Campbell leaves so many gaps to fill, even just within the SFO, that it’s hard to know where to start.

Still, we all feel privileged and inspired to have known such a generous and talented man. As Campbell’s brother, Duncan, said in the church, “Campbell would not have wanted us to be sad – AND SO WE WON’T! Cheers, Campbell”.

We are grateful to Jim Brodlie for allowing us to reproduce the text of his tribute in full, below.

Ladies and Gentlemen,

When Aileen asked me to say a few words today about my friend Campbell, I felt both honoured and – at the same time  – apprehensive because, despite the inevitable and over-riding emotion of sadness today, the man we all knew, loved, cared for, admired and respected stirred within all of us emotions of pleasure and happiness.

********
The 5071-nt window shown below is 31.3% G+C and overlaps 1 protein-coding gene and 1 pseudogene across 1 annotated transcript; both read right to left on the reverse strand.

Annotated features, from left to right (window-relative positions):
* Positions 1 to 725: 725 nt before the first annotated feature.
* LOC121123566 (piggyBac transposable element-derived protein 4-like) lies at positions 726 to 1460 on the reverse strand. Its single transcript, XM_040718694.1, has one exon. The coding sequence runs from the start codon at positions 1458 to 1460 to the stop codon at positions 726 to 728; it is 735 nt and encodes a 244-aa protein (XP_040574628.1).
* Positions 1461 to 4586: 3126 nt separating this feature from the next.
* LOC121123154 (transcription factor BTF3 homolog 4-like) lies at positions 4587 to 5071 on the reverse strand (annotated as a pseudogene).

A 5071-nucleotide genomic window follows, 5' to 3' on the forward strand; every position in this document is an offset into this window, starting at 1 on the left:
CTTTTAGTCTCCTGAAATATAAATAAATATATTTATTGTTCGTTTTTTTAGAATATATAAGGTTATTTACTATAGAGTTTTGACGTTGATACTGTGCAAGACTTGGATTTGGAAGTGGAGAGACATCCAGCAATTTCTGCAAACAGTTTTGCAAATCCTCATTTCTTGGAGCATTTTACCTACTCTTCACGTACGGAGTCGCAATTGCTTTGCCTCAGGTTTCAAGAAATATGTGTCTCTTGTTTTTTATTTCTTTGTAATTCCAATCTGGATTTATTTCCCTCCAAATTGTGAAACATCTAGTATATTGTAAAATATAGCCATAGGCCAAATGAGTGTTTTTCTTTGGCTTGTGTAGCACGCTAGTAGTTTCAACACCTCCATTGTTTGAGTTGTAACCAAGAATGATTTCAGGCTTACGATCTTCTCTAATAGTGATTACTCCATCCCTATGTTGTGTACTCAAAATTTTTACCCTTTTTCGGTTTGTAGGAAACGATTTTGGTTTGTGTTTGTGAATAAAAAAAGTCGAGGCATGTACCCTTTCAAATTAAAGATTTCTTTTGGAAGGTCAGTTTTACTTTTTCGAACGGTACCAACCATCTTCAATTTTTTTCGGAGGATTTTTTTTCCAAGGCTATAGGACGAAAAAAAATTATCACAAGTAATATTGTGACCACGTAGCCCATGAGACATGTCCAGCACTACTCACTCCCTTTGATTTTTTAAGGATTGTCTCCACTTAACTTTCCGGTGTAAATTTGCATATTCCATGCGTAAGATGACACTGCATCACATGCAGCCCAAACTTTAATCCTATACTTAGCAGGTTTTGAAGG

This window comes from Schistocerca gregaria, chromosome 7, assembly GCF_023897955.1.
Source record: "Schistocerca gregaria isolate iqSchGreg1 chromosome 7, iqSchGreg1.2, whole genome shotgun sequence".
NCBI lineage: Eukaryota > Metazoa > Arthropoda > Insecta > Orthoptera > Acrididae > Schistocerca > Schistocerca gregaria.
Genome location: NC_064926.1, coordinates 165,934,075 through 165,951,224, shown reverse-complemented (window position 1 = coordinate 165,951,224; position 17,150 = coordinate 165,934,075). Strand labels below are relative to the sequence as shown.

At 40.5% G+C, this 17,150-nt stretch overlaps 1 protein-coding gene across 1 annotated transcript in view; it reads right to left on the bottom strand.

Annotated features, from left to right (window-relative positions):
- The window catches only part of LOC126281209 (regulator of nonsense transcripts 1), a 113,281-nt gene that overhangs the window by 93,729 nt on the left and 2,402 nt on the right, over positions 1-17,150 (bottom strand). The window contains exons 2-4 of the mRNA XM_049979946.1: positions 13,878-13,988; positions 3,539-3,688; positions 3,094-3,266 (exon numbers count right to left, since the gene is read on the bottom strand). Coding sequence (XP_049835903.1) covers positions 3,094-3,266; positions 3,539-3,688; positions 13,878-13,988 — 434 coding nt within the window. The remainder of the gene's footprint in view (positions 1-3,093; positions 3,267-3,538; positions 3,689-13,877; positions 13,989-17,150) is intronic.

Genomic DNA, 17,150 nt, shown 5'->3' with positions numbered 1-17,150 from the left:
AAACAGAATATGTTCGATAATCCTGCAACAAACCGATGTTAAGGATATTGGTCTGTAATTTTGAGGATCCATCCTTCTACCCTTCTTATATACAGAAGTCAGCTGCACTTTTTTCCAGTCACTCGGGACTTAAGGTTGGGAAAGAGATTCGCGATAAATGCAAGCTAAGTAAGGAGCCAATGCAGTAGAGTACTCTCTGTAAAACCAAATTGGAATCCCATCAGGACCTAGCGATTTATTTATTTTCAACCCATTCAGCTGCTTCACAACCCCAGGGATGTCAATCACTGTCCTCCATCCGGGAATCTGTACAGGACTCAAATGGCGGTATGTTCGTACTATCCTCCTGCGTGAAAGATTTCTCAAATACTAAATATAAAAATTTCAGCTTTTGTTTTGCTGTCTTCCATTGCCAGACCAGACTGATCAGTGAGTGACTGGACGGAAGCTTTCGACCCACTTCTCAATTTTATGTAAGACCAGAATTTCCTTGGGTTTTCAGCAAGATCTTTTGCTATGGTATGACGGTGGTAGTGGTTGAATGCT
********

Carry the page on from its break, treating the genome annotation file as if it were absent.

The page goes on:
I have only known Campbell for the past ten years or so, but in that time he has become a very close friend.

Why? Well, it was through music – as I suspect was the case with most of you here today.

I am not competent – nor would I wish to be – in describing how good Campbell was as a musician. What I can say, with no fear of contradiction, is that his enthusiasm, his dynamism and his determination to be the best that he could be in the musical field, was beyond belief.

Campbell could cope with a variety of musical instruments, be it a fiddle, all-be-it holding it in the “wrong” hand, a violin, a piano, an organ, bagpipes etc.

He loved – and had an encyclopaedic knowledge of – Scottish music, and he possessed a true self-belief and confidence in coping with any music presented to him from Mozart, Bach, through Bill Cook and Pete Clark to one of his great favourites, Niel Gow.

I remember years ago when Campbell was persuaded to audition for the SFO.